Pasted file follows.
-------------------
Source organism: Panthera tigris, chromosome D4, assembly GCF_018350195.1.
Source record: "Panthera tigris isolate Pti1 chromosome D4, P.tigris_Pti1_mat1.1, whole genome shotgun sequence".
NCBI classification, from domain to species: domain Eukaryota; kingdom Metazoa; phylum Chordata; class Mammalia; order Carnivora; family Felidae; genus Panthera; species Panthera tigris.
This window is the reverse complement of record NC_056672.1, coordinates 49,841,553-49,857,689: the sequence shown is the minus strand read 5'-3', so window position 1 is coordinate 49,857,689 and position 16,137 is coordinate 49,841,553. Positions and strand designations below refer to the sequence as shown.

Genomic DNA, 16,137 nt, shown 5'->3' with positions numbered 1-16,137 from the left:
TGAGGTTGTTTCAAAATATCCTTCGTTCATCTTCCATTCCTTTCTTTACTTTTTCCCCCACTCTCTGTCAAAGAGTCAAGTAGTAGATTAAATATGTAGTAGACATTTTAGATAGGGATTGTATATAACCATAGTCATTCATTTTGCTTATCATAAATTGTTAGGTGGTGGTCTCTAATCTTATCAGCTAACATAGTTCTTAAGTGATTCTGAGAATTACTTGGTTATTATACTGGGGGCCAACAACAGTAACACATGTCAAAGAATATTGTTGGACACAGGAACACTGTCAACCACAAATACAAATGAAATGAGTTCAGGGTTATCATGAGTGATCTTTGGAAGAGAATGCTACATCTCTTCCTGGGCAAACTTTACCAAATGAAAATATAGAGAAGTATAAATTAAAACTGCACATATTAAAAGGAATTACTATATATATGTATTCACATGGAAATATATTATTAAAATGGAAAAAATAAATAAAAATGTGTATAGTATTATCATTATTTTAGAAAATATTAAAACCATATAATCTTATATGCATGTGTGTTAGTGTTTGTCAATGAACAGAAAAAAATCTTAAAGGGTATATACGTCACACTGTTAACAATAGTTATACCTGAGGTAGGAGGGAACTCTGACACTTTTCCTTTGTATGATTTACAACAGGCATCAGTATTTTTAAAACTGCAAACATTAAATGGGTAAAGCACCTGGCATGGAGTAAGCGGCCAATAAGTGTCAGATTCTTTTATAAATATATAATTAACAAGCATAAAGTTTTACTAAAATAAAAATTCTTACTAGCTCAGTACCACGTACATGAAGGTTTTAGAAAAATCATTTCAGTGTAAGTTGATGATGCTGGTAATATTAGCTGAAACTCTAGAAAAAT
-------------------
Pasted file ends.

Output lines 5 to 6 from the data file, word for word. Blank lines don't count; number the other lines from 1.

Genomic DNA, 16,137 nt, shown 5'->3' with positions numbered 1-16,137 from the left:
TGAGGTTGTTTCAAAATATCCTTCGTTCATCTTCCATTCCTTTCTTTACTTTTTCCCCCACTCTCTGTCAAAGAGTCAAGTAGTAGATTAAATATGTAGTAGACATTTTAGATAGGGATTGTATATAACCATAGTCATTCATTTTGCTTATCATAAATTGTTAGGTGGTGGTCTCTAATCTTATCAGCTAACATAGTTCTTAAGTGATTCTGAGAATTACTTGGTTATTATACTGGGGGCCAACAACAGTAACACATGTCAAAGAATATTGTTGGACACAGGAACACTGTCAACCACAAATACAAATGAAATGAGTTCAGGGTTATCATGAGTGATCTTTGGAAGAGAATGCTACATCTCTTCCTGGGCAAACTTTACCAAATGAAAATATAGAGAAGTATAAATTAAAACTGCACATATTAAAAGGAATTACTATATATATGTATTCACATGGAAATATATTATTAAAATGGAAAAAATAAATAAAAATGTGTATAGTATTATCATTATTTTAGAAAATATTAAAACCATATAATCTTATATGCATGTGTGTTAGTGTTTGTCAATGAACAGAAAAAAATCTTAAAGGGTATATACGTCACACTGTTAACAATAGTTATACCTGAGGTAGGAGGGAACTCTGACACTTTTCCTTTGTATGATTTACAACAGGCATCAGTATTTTTAAAACTGCAAACATTAAATGGGTAAAGCACCTGGCATGGAGTAAGCGGCCAATAAGTGTCAGATTCTTTTATAAATATATAATTAACAAGCATAAAGTTTTACTAAAATAAAAATTCTTACTAGCTCAGTACCACGTACATGAAGGTTTTAGAAAAATCATTTCAGTGTAAGTTGATGATGCTGGTAATATTAGCTGAAACTCTAGAAAAAT